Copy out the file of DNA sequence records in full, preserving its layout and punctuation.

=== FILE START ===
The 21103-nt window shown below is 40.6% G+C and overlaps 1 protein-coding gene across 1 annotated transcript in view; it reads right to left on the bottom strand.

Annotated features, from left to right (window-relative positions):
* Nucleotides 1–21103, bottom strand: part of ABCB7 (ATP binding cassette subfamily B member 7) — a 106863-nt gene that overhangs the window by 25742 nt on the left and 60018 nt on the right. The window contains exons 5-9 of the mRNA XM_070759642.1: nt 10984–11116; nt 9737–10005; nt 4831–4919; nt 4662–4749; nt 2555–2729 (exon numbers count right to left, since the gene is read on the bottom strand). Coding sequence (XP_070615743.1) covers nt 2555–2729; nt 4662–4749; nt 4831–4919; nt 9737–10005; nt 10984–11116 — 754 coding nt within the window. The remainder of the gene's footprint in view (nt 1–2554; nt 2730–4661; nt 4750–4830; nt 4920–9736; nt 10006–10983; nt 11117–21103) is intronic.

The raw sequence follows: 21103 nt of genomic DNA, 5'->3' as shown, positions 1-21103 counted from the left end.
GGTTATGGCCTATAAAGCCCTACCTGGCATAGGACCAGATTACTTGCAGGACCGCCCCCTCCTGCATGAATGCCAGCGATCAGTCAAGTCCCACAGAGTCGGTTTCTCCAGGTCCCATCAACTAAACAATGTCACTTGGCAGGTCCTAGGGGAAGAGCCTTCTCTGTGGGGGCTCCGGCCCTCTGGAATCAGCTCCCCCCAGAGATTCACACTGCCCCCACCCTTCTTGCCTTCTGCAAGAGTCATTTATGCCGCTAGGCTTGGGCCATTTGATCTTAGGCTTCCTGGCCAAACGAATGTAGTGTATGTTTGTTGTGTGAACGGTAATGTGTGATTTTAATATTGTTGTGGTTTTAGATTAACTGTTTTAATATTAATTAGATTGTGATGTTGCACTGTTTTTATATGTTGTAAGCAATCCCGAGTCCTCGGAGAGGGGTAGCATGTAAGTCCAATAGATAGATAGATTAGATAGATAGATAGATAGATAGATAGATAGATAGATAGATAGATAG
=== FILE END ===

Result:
The 21103-nt window shown below is 40.6% G+C and overlaps 1 protein-coding gene across 1 annotated transcript in view; it reads right to left on the bottom strand.

Annotated features, from left to right (window-relative positions):
* Nucleotides 1–21103, bottom strand: part of ABCB7 (ATP binding cassette subfamily B member 7) — a 106863-nt gene that overhangs the window by 25742 nt on the left and 60018 nt on the right. The window contains exons 5-9 of the mRNA XM_070759642.1: nt 10984–11116; nt 9737–10005; nt 4831–4919; nt 4662–4749; nt 2555–2729 (exon numbers count right to left, since the gene is read on the bottom strand). Coding sequence (XP_070615743.1) covers nt 2555–2729; nt 4662–4749; nt 4831–4919; nt 9737–10005; nt 10984–11116 — 754 coding nt within the window. The remainder of the gene's footprint in view (nt 1–2554; nt 2730–4661; nt 4750–4830; nt 4920–9736; nt 10006–10983; nt 11117–21103) is intronic.

The raw sequence follows: 21103 nt of genomic DNA, 5'->3' as shown, positions 1-21103 counted from the left end.
GGTTATGGCCTATAAAGCCCTACCTGGCATAGGACCAGATTACTTGCAGGACCGCCCCCTCCTGCATGAATGCCAGCGATCAGTCAAGTCCCACAGAGTCGGTTTCTCCAGGTCCCATCAACTAAACAATGTCACTTGGCAGGTCCTAGGGGAAGAGCCTTCTCTGTGGGGGCTCCGGCCCTCTGGAATCAGCTCCCCCCAGAGATTCACACTGCCCCCACCCTTCTTGCCTTCTGCAAGAGTCATTTATGCCGCTAGGCTTGGGCCATTTGATCTTAGGCTTCCTGGCCAAACGAATGTAGTGTATGTTTGTTGTGTGAACGGTAATGTGTGATTTTAATATTGTTGTGGTTTTAGATTAACTGTTTTAATATTAATTAGATTGTGATGTTGCACTGTTTTTATATGTTGTAAGCAATCCCGAGTCCTCGGAGAGGGGTAGCATGTAAGTCCAATAGATAGATAGATTAGATAGATAGATAGATAGATAGATAGATAGATAGATAGATAGATAG